Friday 6 April 2012

Language World 2012: Embedding Phonics in Language Learning and Teaching, Sue Cave

The principles of Jolly phonics in can be applied in French through creating an association between sounds and images with phonics being introduced right from the first lesson.
No one usually alert language learners to the fact that letters make different sounds in different languages. Phonics makes students more independent as it allows them to try out and transfer pronunciation rules by themselves.
Sue Cave presented the 7 steps to her approach to embedding phonics in language learning and teaching, with the first three steps focusing on Oracy and steps 4-7 focusing on Literacy development.
Steps 1 and 2: Identify and practise the individual sounds in a word (1) and practise blending the sounds to create the whole word (2).
Start with the basic sounds and get students to blend the sounds together. This is a very similar process in students’ mother tongue and in a foreign language-even if the pronunciation rules can be very different.  
Once the word is sounded and blended, students can concentrate on its meaning.
The spelling is then revealed and a correct pronunciation given with the support of sound files.
New key sounds need to be introduced every lesson and be related quite tightly to the content of the lesson.
The French version of the phonics programme focuses on colours, numbers, days of the week, months and animals and 24 sounds that do not exist in French or are spelt different in English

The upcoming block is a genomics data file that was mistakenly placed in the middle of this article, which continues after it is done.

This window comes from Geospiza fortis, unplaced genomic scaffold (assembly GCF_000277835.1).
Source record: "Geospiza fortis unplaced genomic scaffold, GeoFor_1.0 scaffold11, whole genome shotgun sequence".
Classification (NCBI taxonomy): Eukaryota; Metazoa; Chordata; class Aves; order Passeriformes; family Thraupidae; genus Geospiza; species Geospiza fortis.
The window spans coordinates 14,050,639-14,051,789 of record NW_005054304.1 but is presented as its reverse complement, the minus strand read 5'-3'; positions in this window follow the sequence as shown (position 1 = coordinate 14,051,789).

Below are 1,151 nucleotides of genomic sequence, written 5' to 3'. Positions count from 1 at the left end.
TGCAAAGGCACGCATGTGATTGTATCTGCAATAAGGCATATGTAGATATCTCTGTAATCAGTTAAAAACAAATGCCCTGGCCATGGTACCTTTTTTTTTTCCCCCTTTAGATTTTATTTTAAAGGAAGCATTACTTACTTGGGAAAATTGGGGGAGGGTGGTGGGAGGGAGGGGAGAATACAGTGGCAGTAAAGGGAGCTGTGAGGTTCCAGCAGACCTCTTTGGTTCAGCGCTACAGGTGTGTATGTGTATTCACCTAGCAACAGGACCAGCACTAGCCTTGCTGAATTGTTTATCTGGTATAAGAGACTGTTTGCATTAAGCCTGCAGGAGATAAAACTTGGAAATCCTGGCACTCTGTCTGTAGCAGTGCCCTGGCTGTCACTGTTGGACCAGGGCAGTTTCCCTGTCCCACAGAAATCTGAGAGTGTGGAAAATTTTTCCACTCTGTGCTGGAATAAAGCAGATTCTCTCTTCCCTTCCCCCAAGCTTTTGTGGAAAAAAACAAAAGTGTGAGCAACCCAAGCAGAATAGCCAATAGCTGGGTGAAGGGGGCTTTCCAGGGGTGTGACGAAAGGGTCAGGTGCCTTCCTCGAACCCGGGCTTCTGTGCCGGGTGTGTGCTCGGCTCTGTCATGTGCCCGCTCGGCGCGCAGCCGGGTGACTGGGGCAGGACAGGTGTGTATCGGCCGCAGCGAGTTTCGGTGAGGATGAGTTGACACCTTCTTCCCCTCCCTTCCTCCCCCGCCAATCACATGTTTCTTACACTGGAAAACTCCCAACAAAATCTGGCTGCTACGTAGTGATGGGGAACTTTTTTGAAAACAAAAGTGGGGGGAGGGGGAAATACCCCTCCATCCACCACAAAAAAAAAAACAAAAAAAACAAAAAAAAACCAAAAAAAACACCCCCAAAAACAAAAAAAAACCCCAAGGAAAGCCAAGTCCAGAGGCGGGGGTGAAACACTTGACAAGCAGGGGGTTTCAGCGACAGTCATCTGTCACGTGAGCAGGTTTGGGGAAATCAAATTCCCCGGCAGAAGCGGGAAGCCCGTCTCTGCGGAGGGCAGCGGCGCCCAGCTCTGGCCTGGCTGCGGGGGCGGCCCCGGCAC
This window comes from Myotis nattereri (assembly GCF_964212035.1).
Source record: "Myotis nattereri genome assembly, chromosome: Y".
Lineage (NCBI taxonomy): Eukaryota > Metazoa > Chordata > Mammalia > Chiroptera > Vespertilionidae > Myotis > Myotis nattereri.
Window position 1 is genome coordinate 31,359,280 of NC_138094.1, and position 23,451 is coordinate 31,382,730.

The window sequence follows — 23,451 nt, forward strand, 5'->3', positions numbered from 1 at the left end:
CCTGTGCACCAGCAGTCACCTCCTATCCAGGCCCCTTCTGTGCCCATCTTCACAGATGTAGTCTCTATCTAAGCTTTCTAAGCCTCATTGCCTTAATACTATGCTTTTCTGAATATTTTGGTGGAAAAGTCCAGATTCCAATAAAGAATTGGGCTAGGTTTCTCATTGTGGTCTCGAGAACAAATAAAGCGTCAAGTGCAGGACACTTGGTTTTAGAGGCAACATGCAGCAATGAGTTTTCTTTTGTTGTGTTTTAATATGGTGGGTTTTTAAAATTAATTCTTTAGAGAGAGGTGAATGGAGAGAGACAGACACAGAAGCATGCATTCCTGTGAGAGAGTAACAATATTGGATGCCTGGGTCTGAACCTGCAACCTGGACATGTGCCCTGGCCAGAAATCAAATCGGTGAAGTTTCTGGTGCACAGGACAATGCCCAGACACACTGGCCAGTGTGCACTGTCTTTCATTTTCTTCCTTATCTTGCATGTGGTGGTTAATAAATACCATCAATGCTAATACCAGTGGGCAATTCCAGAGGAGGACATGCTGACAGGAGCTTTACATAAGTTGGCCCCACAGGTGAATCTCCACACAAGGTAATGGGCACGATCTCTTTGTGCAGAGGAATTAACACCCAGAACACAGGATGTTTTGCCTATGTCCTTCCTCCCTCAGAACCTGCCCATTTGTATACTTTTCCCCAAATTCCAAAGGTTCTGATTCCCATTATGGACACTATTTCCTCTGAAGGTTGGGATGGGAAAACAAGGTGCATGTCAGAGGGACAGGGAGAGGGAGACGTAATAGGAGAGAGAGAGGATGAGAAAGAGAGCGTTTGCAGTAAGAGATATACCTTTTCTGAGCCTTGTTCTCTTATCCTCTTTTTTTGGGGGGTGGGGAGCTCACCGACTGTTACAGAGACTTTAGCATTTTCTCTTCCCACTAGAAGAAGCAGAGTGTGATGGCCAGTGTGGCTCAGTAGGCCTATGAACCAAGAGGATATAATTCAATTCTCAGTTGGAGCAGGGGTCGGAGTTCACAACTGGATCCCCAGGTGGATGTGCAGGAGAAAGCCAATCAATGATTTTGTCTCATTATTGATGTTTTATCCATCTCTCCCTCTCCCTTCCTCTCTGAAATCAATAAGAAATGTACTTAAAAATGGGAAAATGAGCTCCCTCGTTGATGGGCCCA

Children came up with pictures to illustrate them and example of sounds. Then they use cards with graphemes on one side and pictures on the other side to practise.
Student practise blending with known consonants and some students can be put in charge of specific individual words. Games to help to consolidate the knowledge of individual sounds can help like the “Throw the beanbag if you hear your sound” game.
Step 3 is to practise connecting the meaning of the word to its sounds.
Step 4 is to identify and practise the graphemes for the individual sounds.
Get children to draw the graphemes in the air as it is a way to strengthen the sound/ writing link
Phonic bingo
Splat with sounds
Sing the phoneme-music helps focusing on specific sounds and slowing language down.
Step 5 is to practise reading, saying and writing the word.
Bring up the issue of silent letter and encourage the students to develop a bank of silent letters as well as a bank of sounds.
Phonic hangman with letters sounded out.
Grapheme scrabble encourages students to try to make new words.
Step 6 is to practise connecting the meaning of the word to its written form.
Step 7 is to practise putting words together to say and read a sentence.
For instance, do not teach numbers on their own.  If you count things e .g chien/ araignée, students can also find out about “liaisons”.
Busy bees can represent “z” liaisons or Light blue silent e.
As phonics comes along every time students meet new words, phonics is being taught in every lesson rather than specifically at the beginning of the year.

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